Wisdom for Children

Simon Anholt and The Good Generation

"GoodCountry.org" Founder addresses educators.

Taken from the good generation page of goodcountry.org, here is the video transcript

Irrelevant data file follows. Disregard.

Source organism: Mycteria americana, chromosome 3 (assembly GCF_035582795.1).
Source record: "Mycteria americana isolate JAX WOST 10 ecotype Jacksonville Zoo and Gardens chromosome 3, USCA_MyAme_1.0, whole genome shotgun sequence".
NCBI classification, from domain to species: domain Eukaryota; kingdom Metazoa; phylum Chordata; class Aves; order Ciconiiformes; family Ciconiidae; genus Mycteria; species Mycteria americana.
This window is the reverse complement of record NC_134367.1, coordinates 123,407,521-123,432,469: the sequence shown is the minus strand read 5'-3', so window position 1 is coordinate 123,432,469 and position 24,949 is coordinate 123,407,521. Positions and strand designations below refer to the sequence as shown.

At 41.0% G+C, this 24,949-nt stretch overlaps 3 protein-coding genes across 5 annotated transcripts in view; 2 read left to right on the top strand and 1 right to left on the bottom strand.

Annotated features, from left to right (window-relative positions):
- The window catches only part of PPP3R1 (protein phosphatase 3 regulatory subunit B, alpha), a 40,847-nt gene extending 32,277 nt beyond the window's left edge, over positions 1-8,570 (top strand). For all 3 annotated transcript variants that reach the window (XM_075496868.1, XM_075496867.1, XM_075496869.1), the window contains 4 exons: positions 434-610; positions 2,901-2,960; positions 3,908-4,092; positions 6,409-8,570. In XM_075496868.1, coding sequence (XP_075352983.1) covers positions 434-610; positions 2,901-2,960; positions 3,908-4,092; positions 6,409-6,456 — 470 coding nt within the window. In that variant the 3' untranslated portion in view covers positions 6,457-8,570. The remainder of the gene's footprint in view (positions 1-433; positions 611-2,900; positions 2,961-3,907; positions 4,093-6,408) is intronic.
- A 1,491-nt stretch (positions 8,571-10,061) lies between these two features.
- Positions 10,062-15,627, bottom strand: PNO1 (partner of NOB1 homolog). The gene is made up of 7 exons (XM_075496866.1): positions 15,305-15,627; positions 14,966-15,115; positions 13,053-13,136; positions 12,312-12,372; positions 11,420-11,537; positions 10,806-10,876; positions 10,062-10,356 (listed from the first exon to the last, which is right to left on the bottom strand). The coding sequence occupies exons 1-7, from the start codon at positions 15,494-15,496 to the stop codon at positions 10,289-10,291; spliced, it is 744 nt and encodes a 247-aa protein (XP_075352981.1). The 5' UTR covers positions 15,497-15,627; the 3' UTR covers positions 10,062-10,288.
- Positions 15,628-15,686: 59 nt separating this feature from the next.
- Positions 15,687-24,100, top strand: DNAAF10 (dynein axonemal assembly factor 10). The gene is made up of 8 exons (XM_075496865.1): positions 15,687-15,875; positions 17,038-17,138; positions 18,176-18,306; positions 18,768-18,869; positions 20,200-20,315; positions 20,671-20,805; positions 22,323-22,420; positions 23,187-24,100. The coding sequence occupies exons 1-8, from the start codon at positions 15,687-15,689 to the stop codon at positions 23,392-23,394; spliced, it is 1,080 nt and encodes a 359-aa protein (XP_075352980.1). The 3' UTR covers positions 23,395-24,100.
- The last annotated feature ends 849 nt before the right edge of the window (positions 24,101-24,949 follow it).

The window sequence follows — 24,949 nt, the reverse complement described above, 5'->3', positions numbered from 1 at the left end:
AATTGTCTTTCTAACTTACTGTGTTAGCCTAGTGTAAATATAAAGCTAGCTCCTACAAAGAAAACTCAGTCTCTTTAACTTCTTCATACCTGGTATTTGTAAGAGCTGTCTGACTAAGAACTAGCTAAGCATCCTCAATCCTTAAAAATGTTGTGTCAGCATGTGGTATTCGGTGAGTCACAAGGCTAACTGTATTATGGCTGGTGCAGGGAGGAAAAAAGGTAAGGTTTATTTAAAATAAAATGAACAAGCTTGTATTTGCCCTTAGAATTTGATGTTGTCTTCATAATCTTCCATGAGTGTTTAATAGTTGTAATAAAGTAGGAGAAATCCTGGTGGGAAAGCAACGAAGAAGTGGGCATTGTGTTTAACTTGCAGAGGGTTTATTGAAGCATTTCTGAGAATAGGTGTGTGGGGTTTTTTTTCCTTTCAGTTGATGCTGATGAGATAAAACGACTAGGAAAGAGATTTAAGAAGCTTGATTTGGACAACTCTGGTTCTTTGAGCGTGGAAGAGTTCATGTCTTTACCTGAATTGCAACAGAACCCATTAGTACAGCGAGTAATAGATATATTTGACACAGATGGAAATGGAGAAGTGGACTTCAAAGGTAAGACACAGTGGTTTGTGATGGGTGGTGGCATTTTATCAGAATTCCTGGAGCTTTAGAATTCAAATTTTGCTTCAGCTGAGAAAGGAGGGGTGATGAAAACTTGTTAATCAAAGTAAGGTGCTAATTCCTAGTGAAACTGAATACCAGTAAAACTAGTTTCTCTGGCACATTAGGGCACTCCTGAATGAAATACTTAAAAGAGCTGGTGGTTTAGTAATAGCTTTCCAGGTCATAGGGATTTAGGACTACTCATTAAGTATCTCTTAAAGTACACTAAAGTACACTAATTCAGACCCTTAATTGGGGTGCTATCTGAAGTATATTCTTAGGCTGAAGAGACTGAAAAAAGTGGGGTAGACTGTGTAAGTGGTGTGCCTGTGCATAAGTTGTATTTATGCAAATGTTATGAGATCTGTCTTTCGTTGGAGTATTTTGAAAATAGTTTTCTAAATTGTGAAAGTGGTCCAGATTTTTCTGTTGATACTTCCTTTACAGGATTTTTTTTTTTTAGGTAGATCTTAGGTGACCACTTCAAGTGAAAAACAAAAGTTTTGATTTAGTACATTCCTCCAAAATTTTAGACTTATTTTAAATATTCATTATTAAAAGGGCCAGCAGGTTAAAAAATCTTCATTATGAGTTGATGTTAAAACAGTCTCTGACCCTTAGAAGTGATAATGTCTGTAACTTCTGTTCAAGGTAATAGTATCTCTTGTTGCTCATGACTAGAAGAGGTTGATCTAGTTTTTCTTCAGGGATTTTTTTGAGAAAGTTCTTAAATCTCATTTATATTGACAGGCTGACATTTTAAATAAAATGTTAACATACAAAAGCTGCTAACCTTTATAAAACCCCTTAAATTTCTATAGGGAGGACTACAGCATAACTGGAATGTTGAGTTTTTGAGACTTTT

I don't know I'm so sick of talking I've only just started it seems to be years and years and years that I've been standing on stages and I've been talking about the global challenges and it's taught I talk we will talk I'm really really desperate for something to happen and I think we all are something has really got to happen soon actually not soon now so for that reason the talk I'm going to give you this morning is not really a normal keynote it's actually something a little bit different I'm asking for your help you the people in this room and your colleagues around the world are I think exactly the people who can help me with a little project know what am I saying a big project which I'd like to launch I haven't really talked about this project very much in public yet I thought I'd wait until I met you this morning and tell you about it and see if I can get your help now I could do this appeal for help in about five minutes but I've actually got 23 minutes and 18 seconds so I'll give you a bit of background to it so you can perhaps understand where my thinking has come from and how its developed over the last 20 years it all starts well it always starts with a list a long list of all of the challenges that are facing Humanity in the 21st century and if you give me 30 seconds I can give you 30 grand challenges and I'm sure you can do the same we hear them all the time it usually starts with climate change and then it goes on to weapons proliferation conflict poverty inequality terror pandemics human rights abuses narco trafficking modern-day slavery small arms proliferation education illiteracy infant mortality we could go on and on and on and this is new this is the age of the long challenge it's never been like this before well in one sense it was like this before it was like this at the very very beginning do you remember 60 or 70 thousand years ago when we were one tribe living in Africa we were one tribe facing a single set of challenges and we worked together to face those challenges do you remember that and we were good we defeated most of those challenges and we survived and we prospered and we walked out of Africa and over the following tens of thousands of years we covered almost the whole planet the story of human progress since that day when we walked out of Africa has been a story of us the human tribe trying to get back together again and the amazing thing is that today as I stand here and talk to you we've almost achieved that aim we are within millimeters of being a single tribe again because we are within millimeters of all being able to talk to each other once again as if we were all sitting around the same campfire and of course we are once again all facing the same challenges and the reason that we're facing those challenges this time is all our own fault now for the last 20 years have Sabine said my day job has been advising governments around the world and when I asked them about their challenges what is it that's bothering you I began to notice very very soon after I started this work that I never heard any different answers to those challenges I can't remember the last time one country told me about a challenge it was facing that was purely 100 percent domestic every challenge that every country ever tells me about is a challenge I've heard 20 30 40 times before from other countries all of our problems today are thoroughly globalized in fact the problem with the world that we're living in at the moment is that our problems our challenges are more globalized than our solutions this is the imbalance Mexico can't fix drug trafficking on its own because it's bigger than Mexico its global China can't fix climate change because it's bigger than China its global and so forth Europe can't fix migration because it's bigger than Europe we have to work together if we're going to confront the challenges of the 21st century we need cooperation and collaboration between nations as the default but that's just the problem it's not the default it's never changed from that morning when the Treaty of Westphalia was signed and the nation-state came into being we are still countries of the world configured like warring competing tribes America first Britain first Guatemala first Iceland first we all do it all the time because that's the way we're still programmed and it's suicidal we have to learn to change the culture of governance worldwide from one that is fundamentally competitive to one that is fundamentally collaborative now thank you don't get me wrong I don't have a problem with competition I think competition is a very very valuable instinct it's a profoundly rooted part of human nature we all have it inside us and it's good it's powerful it has of course lifted billions of people out of poverty over the last century competition becomes a problem only when it is the only altar at which we worship and that has been the story for the last 80 years competition only makes sense when it is wisely mixed with cooperation and collaboration industry has known this for decades academia has known this for decades universities are almost the perfect example of organizations that compete and collaborate it's about time that countries learnt a lesson from universities and discovered that you can do both of those and it works now I mentioned just now the phrase America first but let me be clear I don't have a problem at all with President Trump's statement of America first it seems to me to be a statement of the bleeding obvious if you're the president of a country and you've been elected to lead them of course you put that country first but what I find depressing about the insinuation of many populist leaders today is the assumption that you coming first means everybody else has to come last and this is just plainly not the case so right now if we look at those global challenges you're adorable if we look at those global challenges it's very very easy to get extremely disheartened extremely depressed I actually sometimes wonder in some of the countries that are going through a great deal of misery and turbulence at the moment whether in fact the entire population isn't suffering from some mild persistent form of clinical depression I'm not kidding it really does feel that way doesn't it every day you turn on the TV or you open your browser hardly daring to see what's happened next and it's very very easy to get overwhelmed by this but I've thought about it and I've thought about it and I've talked about it and I've talked about it and I've come to the conclusion that you can actually simplify it down to two problems and two solutions so bear with me this is simplistic some people even call it naive but I was a little bit anxious about that word naive there is a sort of a tradition actually a modern habit of assuming that anything that is simple plus hopeful must be naive sometimes that's true but not always sometimes simple plus hopeful is just what we need and I'm hope I'm right about that so the two problems that humanity is facing at the moment forget the list of 30 grand challenges forget the SDGs for a moment those are all just symptoms of two underlying problems one the way that countries behave - the way that people behave every single one of those global challenges has got one thing in common it's our fault we've done it people and countries the way that they behave together are one of the main reasons why we're not making more progress in resolving those challenges the behavior of people is one of the main reasons why they don't go away why they persist and why we keep on developing new ones so we're never going to make any progress we're never going to be able to move for unless we can change as I said before the way that countries behave and as I'm going to say now the way that people behave so changing the way that countries behave is a big long story it's to do as I said with the culture of governance it's to do with the way that we elect our politicians around the world it's to do with the way that we as citizens behave and the degree to which we understand or take the trouble to understand the issues that our politicians are dealing with it's to do with education of course because everything's to do with education I've spent the last twenty years trying kind of stupidly on my own to change the way that countries behave I have not succeeded in fact after doing this government advisory trying to help countries to engage more productively and more collaboratively with the international community and proving to them that this actually makes better policy than thinking only of yourself proving to them that it's possible and effective to harmonize your domestic and your international responsibilities I realized after my fifty fourth country but before I saw an actual change in the culture of governance I was going to be 962 and it would be a little bit late for me even if it wasn't too late for everybody else so I began to think to myself well maybe what we actually need here is what we call a pincer action like a pair of scissors if I and I hope many other people and I'm working on that too are giving private advice to governments and showing to them helping them to understand how collaborating more is actually more competitive behavior will improve their economies will improve their societies and their cultures if we've also got those politicians voters or in the cases where they're not democratic at least the people who don't kick them out of power saying the same things then maybe things really could start to change but I said that every problem was fundamentally a problem of human behavior and if people are the problem then are the solution why do people behave the way they behave well the simplest possible answer is because that's the way that they've been educated and one of the reasons why things are really not looking better any quicker is because we still bring up our children in the way that we brought them up before our problems became globalized we're still teaching them and training them to expect to live in a closed domestic society we're not yet bringing them up to be global citizens we're not yet bringing them up to understand the interconnectedness and the interdependence of the human race and of the planet that we all live on this is the thing that's got to change it's very very difficult to change the behavior of adults and this is a lesson that Greta Turnberry is discovering this week she's been discovering it all her young life you take an adult and you shake them but they will not change because by the time you've reached the age of 30 you've already decided everything it's so so hard to change the behavior of grown-ups but kids huh it's easy the jesuits the Christian sect used to say in their schools give me the boy and I will give you the man they haven't invented women when they made up that there's something very profoundly true and potentially very sinister of course in that statement but let's look at the profound truth of it the way that we bring up our children is of course the shape of the world tomorrow now this is kind of so obvious and particularly with you guys I feel a little bit ashamed about pointing it out because it is as Homer Simpson would say a little bit da and in fact all over the world there are thousands maybe more maybe tens of thousands of educational projects which are trying very hard some of them with enormous success to bring up a new generation of children that instead of running away from the world's challenges will run towards them and that's what we need and there are thousands of these projects the problem is that they're too many they're too small they're not sufficiently ambitious most of them and they're very local and they tend to be just one subject you've got sub-national regions of Canada teaching children about climate change you've got individual schools or groups of schools in sub-saharan Africa teaching children about tolerance and that's great and we know it works because every time somebody tries an experiment like that we can see the potential and very often even the reality of it actually making a big difference for those tiny tiny numbers but as I said right at the beginning I'm sick of talking and one of the things that's really really dawning on all of us suddenly right now almost this week is that we have reached a crisis point the talking has got to be added on to some action right now and immediately so here's my suggestion and here's what I'd like your help with what I think we need now is we need to embrace all of those educational projects around the world we need to accept and understand that basically what they're trying to do is to create a better generation and we need to pull them together and we need to turn them into a single global compact the idea occurred to me just a few months ago and for various reasons I was looking at the websites of a lot of NGOs and chair and I began to notice the same phrased occurring over and over again on these websites almost in the same words every time it said something like and we must leave the world in a better state for our children and I found myself thinking that is so arrogant isn't it the idea that you can take some gigantic systemic crisis like climate change which has taken the emissions and commissions of billions of people centuries to perpetrate and you're going to fix it before you check out sometimes you know believe it or not we're just a little bit too impatient sometimes we fail to understand the speed at which humanity really does operate it's slower than we would like and at the moment it might even be slower than we need but we must hold our nerve because this is going to take a generation it will take a generation because that's exactly the timeframe that's required to replace the psychological cultural and social DNA that has caused all the global challenges so what I'm suggesting is this a project which I'm calling the good generation and the idea behind the good generation is very simply that we start off with a gigantic online global conversation we try and include as many people as we possibly can from all over the world and we ask them to join this discussion about what are the virtues or as we would say in the West the values that can lead towards a new generation a generation that as I said runs towards the challenges instead of running away from them how do we want to raise our children and I would hope I don't know how long this will take but at the end of this big conversation we'll end up with a set of virtues or values maybe five or six maybe eight or ten I don't know probably not more than ten and then what we're going to do is we're going to create a global compact around those educational values now if anybody thinks that that's difficult they're right if anybody thinks it's impossible they're wrong because we've done it before and if anybody thinks that creating a global Accord on values as sensitive as the way that we bring up our children is too difficult because of cultural differences because of linguistic and religious and geographical and economic differences take a look at a document called the UN Charter on Human Rights it's a very very moving document and it's a demonstration indeed as is the UN Charter itself but when humanity really does need to get together those cultural differences aren't an obstacle for very long trust me I'm an anthropologist if we really need to get together and we really need to agree on these things we can do it it's not rocket science in fact one of the problems in the world today if you ask me is that we have a tendency to exaggerate our differences fundamentally this is pretty straightforward and pretty practical we've got to stop messing up the planet and we've got to stop fighting each other you can't get more simple than that and I've never come across a half-decent culture or religion that doesn't agree with those fundamental principles so once we then collected all of these values together and we've designed this global compact then I have a sort of a vision in my mind that we might get perhaps a hundred perhaps two hundred ministers of Education from all over the world to meet together and sign this compact for some reason which I won't go into now in my mind it's in Venice I sort of see these hundred ministers of Education coming into Sint Mark's Square in gondolas well they wouldn't go into the square they've come to the Grand Canal in gondolas and they walk through and they'd meet at the proko gratia their care and they would sign this Global Compact and it would be live-streamed all over the world and the 10% of people minimum 10 percent of the people who my research tells me think of themselves as global citizens first and citizens of their own nations second will suddenly feel an unfamiliar sensation in their breasts a feeling of hope maybe we're not all going to hell in a handbasket maybe we are moving forwards maybe we can move maybe we just have to hold our nerve for one generation but we can do it so that's the little project don't do that save it till the end I'm running out of time so that's the project now here's why I want is to tell you about him because obviously it is pretty ambitious and obviously if I have and if anybody who's working with me on this shares that determination to make it not talk but action to make it actually happen then I'm gonna need some help right now it is just me and I need a big powerful partner to help me push this through and to make sure that it happens and happens well and happens for good and I thought to myself the ideal partner is probably the world's universities because universities are just perfect their centers of learning they're international there in every city in many towns all over the world people in universities because they're scholars and because they're researchers will understand and a great many of them will probably share these fundamental beliefs they're connected the universities of the world are a sort of new diplomatic network which has never really been lit up yet but it could and it should universities understand education and this is all about education they understand it technically they understand it personally because that's how they got there universities can form the bridge between governments and children universities can help understand exactly how we're going to teach these children to be the new generation that we so badly need I'm not suggesting by the way that we should go around the world teaching climate change or teaching tolerance because that has been tried before and it doesn't always work my own experience of Education is that if you want to change people's behavior in a positive way you have to do it with them being aware of it then you need their permission you can't just inject them with something without them realizing it and they have to be a participant our discussant in the process and it's much better if you're teaching them something that is inherently useful at the same time so for example if you want to teach tolerance don't teach tour let's teach cultural anthropology I know this myself because I tried it on my own children when they were about six if you teach cultural and with anthropology to six-year-olds a is a subject they absolutely love and be more importantly they start to take a scientific pride in understanding cultural difference and if you take a scientific pride in understanding cultural difference you are incapable of tolerance intolerance you are incapable of ignorance or racism it's just not in your being because your scientific pride rebels against it so this is the kind of approach if we want to cure climate change we don't teach kids about climate change we teach them about meteorology or oceanography so maybe they'll switch off the damn light when they leave the bedroom that's the way that it works we come at it sideways so that's really pretty much everything I wanted to tell you the good generation is a project that I want to launch as soon as possible and what I wanted to do today because I had the honor and the privilege of being able to speak to you about it first I wanted to ask you will you help and if you do want to help let's talk about it let's have a conversation I suggest Twitter I think Twitter is really good for these kinds of things of course you can also email me if you want if you want to email me directly that I'd be absolutely thrilled Simon at good dot country Simon at good dot country I'd love to hear from you and I will answer the email if everybody 6,000 people send me an email on the same day it might take a week or two for me to answer but I will answer but I think more useful for the general open conversation so we can all know what each other is saying let's use Twitter and let's use the hashtag good generation hashtag good generation and let's discuss a few things let's do a trial run of that big global discussion about the values and the virtues that would underpin this if you've got suggestions about what those values or virtues should be if you know about work that's already been done in this area let's tweet about it let's discuss it and see how it goes I want to get a sense of how many people within this group within this global community are keen to participate I want to talk to you about how it could work at the individual level of your university there's a whole other conversation there about what makes a good University like a good country one that harmonizes its internal responsibilities with the responsibilities of the world around it and that's part of the motivation for getting involved let's discuss that and if we find that there is a willingness amongst a reasonable number of people in institutions to do this together then for heaven's sake let's do it together [Applause]